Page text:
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|Phase I randomized single-blinded controlled study investigating the potential benefit of aerobic exercise in degenerative cerebellar disease [with consumer summary]|
|Barbuto S, Martelli D, Omofuma IB, Lee N, Kuo SH, Agrawal S, Lee S, O'Dell M, Stein J|
|Clinical Rehabilitation 2020 May;34(5):584-594|
|8/10 [Eligibility criteria: Yes; Random allocation: Yes; Concealed allocation: Yes; Baseline comparability: Yes; Blind subjects: No; Blind therapists: No; Blind assessors: Yes; Adequate follow-up: Yes; Intention-to-treat analysis: Yes; Between-group comparisons: Yes; Point estimates and variability: Yes. Note: Eligibility criteria item does not contribute to total score] *This score has been confirmed*|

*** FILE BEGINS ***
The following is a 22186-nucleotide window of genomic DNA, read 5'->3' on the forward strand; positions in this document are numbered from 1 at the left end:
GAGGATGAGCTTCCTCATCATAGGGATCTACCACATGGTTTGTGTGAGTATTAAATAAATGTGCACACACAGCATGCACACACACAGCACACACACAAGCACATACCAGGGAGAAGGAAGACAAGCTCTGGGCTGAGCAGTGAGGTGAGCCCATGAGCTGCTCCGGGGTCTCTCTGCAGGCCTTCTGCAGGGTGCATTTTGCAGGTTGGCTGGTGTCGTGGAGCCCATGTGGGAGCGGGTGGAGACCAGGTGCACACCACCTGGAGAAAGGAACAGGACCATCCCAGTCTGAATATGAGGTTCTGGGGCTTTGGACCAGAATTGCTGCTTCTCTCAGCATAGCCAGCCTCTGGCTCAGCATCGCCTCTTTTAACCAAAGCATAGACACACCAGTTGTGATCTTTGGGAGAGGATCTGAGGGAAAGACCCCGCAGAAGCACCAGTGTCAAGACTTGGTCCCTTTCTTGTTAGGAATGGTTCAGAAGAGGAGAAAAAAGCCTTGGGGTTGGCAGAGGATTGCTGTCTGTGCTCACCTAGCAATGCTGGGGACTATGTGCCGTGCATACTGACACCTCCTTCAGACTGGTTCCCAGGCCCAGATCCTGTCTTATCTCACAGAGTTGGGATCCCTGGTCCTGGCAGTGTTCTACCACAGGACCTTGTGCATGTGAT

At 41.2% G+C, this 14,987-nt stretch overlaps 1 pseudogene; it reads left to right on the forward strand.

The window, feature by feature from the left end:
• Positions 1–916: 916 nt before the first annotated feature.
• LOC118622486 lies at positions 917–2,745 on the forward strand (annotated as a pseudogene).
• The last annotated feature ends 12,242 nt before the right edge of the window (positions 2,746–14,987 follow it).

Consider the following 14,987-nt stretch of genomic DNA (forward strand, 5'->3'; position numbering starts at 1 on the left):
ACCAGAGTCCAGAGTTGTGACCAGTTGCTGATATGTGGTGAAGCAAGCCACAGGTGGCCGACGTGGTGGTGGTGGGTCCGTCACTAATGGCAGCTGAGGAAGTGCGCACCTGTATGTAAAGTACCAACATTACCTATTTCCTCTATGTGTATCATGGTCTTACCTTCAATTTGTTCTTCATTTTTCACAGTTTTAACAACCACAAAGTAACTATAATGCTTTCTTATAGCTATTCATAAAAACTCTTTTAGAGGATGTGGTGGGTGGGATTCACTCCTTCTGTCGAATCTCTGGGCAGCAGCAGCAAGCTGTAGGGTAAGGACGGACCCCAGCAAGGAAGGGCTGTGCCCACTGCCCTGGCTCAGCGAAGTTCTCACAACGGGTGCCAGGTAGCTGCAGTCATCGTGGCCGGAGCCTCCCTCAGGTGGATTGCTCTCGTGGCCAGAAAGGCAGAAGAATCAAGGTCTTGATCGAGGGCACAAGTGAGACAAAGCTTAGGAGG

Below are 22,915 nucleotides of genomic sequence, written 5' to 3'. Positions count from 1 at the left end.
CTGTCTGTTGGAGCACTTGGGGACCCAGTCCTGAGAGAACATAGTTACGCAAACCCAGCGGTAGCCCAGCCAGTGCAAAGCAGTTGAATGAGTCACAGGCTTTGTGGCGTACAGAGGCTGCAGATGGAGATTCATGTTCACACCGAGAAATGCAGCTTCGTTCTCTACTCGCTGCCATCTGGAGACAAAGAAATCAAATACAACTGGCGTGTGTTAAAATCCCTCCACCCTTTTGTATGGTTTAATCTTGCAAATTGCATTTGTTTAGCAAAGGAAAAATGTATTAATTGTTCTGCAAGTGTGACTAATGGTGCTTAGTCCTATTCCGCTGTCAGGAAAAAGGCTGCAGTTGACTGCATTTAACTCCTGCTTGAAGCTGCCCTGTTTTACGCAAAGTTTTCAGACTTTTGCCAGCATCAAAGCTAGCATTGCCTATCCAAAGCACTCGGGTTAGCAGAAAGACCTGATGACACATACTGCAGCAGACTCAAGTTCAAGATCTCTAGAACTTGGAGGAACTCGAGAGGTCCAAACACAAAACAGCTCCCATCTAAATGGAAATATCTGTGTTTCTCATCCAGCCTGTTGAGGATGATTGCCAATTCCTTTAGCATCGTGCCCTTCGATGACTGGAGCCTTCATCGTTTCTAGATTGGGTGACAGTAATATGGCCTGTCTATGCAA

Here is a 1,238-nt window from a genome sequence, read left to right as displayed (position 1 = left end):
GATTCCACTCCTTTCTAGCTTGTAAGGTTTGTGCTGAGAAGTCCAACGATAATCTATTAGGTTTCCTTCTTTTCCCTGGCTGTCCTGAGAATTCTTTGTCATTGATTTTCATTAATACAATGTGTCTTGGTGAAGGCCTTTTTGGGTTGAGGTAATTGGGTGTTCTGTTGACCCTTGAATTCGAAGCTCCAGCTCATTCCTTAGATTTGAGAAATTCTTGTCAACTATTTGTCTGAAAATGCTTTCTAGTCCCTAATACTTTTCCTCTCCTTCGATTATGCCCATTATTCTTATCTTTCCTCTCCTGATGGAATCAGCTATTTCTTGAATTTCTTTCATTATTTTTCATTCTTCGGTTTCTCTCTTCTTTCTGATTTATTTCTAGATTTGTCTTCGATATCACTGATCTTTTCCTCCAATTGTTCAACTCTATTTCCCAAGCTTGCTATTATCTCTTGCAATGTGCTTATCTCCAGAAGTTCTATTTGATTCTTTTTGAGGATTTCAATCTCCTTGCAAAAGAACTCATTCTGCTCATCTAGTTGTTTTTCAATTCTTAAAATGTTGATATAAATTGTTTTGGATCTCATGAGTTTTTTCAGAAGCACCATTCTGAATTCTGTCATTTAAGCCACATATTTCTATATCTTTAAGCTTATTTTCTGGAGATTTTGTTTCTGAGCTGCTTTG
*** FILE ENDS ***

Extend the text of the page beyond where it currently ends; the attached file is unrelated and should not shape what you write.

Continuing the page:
OBJECTIVES: To investigate whether people with cerebellar degeneration can perform rigorous aerobic exercise and to assess the clinical impact of training. DESIGN: Randomized single-blinded controlled, feasibility study comparing aerobic training to no training. SETTING: Home intervention, assessments conducted at an academic medical center. SUBJECTS: Twenty individuals with cerebellar degeneration caused by a range of genetic disorders. INTERVENTION: Aerobic training consisted of four weeks of stationary bicycle training, five times per week for 30-minute sessions. Intensity ranged from 65% to 80% of the participant's maximal heart rate determined during cardiopulmonary exercise testing. MAIN MEASURES: Primary outcome measure was change in the Scale for the Assessment and Rating of Ataxia scores. Recruitment rate, adherence, drop-out, and adverse events were also determined. The treatment was considered technically feasible if participants achieved target training frequency, duration, and intensity. RESULTS: The 20 participants mean age was 50 years (standard deviation 15.65 years) and average Scale for the Assessment and Rating of Ataxia score was 9.6 (standard deviation 3.13). Ten participants were randomized to aerobic training and 10 to no training. Seven participants in the aerobic group attained target training duration, frequency, and intensity. There was a mean reduction in ataxia severity of 2.1 points (standard deviation 1.26) with four weeks of aerobic training, whereas ataxia severity increased by 0.3 (standard deviation 0.62) in the control group over the same period. Walking speed, balance measures, and fitness also improved in individuals who performed aerobic exercise. CONCLUSIONS: Rigorous aerobic training is feasible in people with cerebellar degeneration. Improvements in ataxia, balance, and gait are promising.